Technically, the dairy product known as skyr is considered a cheese in Iceland. Yet it’s so similar to thick, Greek-style yogurt that in the U.S., you’ll find it flavored and marketed as yogurt. Like the Greek types, skyr is much thicker and creamier than traditional versions. And as with many yogurts you can find in your supermarkets, skyr is high in calcium and protein, as well as probiotics.

But skyr has the edge when it comes to taste, according to its fans. Although the Icelandic product is lower in sugar, it is sweeter-flavored. The skim milk-based yogurt is also lower in calories overall — about 50 fewer calories than comparable yogurt versions — and lower in sodium.


Like yogurt, kefir is a fermented milk product that contains the prebiotics and probiotics considered to be useful for digestive health and to boost immunity, while helping to control blood sugar and cholesterol.

Unlike yogurt, however, kefir is liquid. This difference gives you a little more versatility — and even portability — in your diet. Choose flavored kefir on its own as a thick, satisfying drink, or as the liquid base to a smoothie containing other nutritious ingredients.

In addition, the pourable nature of kefir allows the plain varieties to be added to your diet in new ways, including in tangy cucumber salad dressings, or as a substitute for milk in desserts, muffins and pancakes.

Looking for Vegan Alternatives?

You may have to hunt a little harder, but both skyr and kefir, as well as “American” yogurts, have non-dairy alternatives. These fermented products can be made from any kind of “milk,” including almond, soy and rice.

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It’s usually harmless and easily fixed, but dry skin can sometimes be a clue that you have an underlying health issue. If your skin stays dry no matter what you do, or your dry skin is also itchy or uncomfortable, it is time to take a closer look. Each of the following conditions can impact your skin, leaving it overly dry and uncomfortable.


Diabetes can wreak havoc on your skin; soaring blood sugar levels can lead to dehydration – and dry skin. According to the American Diabetes Association, even pre-diabetes could result in dry and uncomfortable skin that is more prone to infection. Every person with dry skin doesn’t have diabetes, but it is worth getting checked out if you have other risk factors.

Thyroid Trouble

For women over thirty, some dry skin issues can be linked to hypothyroidism, where the thyroid gland stops performing as it should. If you feel tired easily or feel cold all the time, your thyroid could be to blame. Along with the fatigue and constant chill, people who have an underactive thyroid can also suffer from patchy, dry, scaly skin, according to a recent article in the medical journal Dermato Endocrinology.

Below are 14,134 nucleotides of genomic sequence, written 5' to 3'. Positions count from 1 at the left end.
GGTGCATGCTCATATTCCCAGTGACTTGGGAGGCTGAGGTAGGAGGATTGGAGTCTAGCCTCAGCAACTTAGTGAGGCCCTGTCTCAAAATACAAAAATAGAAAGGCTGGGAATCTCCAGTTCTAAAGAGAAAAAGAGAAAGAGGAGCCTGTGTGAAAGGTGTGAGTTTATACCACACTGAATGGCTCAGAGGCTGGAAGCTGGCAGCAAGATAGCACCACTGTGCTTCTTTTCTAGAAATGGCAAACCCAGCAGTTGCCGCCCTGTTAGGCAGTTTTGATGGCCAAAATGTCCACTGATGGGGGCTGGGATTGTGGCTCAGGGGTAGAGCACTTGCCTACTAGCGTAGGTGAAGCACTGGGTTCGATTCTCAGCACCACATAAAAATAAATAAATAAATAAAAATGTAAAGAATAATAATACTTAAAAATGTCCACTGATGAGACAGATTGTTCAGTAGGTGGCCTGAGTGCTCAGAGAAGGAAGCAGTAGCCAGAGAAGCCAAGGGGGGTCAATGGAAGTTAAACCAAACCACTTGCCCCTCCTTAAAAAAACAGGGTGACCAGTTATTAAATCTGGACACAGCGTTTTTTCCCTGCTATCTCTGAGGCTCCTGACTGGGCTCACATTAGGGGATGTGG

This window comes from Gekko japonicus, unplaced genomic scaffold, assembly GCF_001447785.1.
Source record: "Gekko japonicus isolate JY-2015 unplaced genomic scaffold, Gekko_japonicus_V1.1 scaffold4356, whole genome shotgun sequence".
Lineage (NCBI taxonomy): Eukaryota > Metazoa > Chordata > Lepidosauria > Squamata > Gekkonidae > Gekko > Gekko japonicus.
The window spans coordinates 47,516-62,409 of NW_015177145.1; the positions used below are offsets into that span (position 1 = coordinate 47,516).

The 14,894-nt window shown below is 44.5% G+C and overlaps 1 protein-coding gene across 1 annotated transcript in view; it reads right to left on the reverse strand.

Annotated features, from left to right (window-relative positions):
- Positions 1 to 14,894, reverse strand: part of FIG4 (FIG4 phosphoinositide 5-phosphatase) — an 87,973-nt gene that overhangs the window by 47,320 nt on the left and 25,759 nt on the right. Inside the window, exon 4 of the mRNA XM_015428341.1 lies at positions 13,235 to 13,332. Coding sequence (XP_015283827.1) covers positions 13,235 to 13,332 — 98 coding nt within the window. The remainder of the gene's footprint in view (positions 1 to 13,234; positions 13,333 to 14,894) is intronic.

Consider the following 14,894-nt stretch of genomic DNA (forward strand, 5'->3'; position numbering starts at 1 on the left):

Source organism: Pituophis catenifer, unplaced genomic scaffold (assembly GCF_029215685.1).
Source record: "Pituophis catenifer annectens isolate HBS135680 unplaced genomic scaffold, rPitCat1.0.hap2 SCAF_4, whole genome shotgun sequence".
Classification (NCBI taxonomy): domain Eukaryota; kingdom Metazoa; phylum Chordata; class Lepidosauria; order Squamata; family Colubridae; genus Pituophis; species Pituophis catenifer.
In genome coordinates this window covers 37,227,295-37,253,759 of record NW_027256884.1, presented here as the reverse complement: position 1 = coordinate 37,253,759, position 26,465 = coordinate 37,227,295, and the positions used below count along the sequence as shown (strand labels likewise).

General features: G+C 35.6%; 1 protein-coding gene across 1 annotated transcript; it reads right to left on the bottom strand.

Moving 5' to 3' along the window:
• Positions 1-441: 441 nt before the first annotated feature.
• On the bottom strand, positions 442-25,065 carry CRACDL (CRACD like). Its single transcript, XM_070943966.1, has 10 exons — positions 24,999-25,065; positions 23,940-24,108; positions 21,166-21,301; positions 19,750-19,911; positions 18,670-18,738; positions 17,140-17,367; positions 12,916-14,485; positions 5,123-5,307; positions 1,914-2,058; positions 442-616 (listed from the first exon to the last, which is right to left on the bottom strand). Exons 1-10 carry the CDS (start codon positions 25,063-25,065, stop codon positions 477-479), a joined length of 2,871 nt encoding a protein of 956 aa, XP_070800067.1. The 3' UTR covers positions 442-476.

Christopher Campbell

Kidney Issues

Many of the 26 million adults who have kidney issues don’t even realize that they are suffering from an ailment until they are diagnosed. The tiredness, increased urination and bloating that are caused by kidney disease are often misinterpreted as colds, illness or even premenstrual issues. Kidney issues may have only subtle signs, but dry skin is one of them; if you have a family history of kidney disease or are being treated for high blood pressure, then your dry skin could be linked to your kidneys.

Skin Cancer

Not every patch of dry skin is dangerous, by dry, scaly patches the bleed or won’t go away could be a sign of squamous cell carcinoma. This common form of cancer may look like a dry patch with elevated edges, a wart or even an open sore; any dry patch with this type of appearance should be checked by a doctor right away.

margot pandone

Not every patch of dry skin is a cause for alarm, but understanding the connection between your skin and other underlying health issues can improve your overall wellness and ensure you always look and feel your best. Get any suspect spot checked by your doctor and you’ll get the peace of mind that comes from knowing all is well.

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Photo by roya ann miller on Unsplash

Sometimes “powering through” can make you feel better when you’re sick. On the other hand, serious infections or breathing conditions make waiting it out a better strategy. The key is evaluating your symptoms.

The Dilemma

With common colds or sinus headaches, working out is generally fine, and even helpful. Because vigorous exercise opens nasal passages, pain and pressure are reduced, as is nasal congestion.

On the other hand, a sinus infection (as opposed to clogged sinuses) can be worsened by contact with outdoor allergens. In addition, mild asthma and bronchitis flare-ups might be aggravated by excess activity, because the increased oxygen you get through cardio causes your bronchial tubes to narrow.

Photo: William Stitt

Evaluating Your Symptoms

Of course, when in doubt it’s always best to check with your doctor before working out. In general, however, determining if exercise is a good idea — especially if you’re prone to a wide range of allergic and bronchial issues — can often be determined by the nature of any pain or pressure.

One method doctors often describe as the “neck check” can help. If your breathing problems seem to be centered in your lungs rather than your nasal cavities — in other words, the problem is below your neck — working out may worsen the symptoms.

In contrast, allergic reactions that are giving you headaches, runny eyes or stuffy nose — i.e., “above the neck” — typically means that working out is fine.

The exception to the neck rule comes with sinusitis. Exposing yourself to more allergens during a sinus infection can worsen the sinus allergy. Thick nasal discharge that is discolored is one way to distinguish sinus pain or a cold from actual sinusitis.

Possible Solutions

Even with a bronchial flare-up or sinusitis, compromises may allow you to get in a workout with exacerbating your condition. Swimming indoors often prevent “below the neck” issues from worsening, because the moist air you’re taking in is less aggravating to your airwaves.

Mike Wilson

Controlling your environment can also help when you have a sinus infection. With fewer outdoor allergens to get to you as you’re exercising, your less likely to suffer from a histamine overreaction. On the other hand, if interior dust or mold is the issue, experiment with outdoor workouts.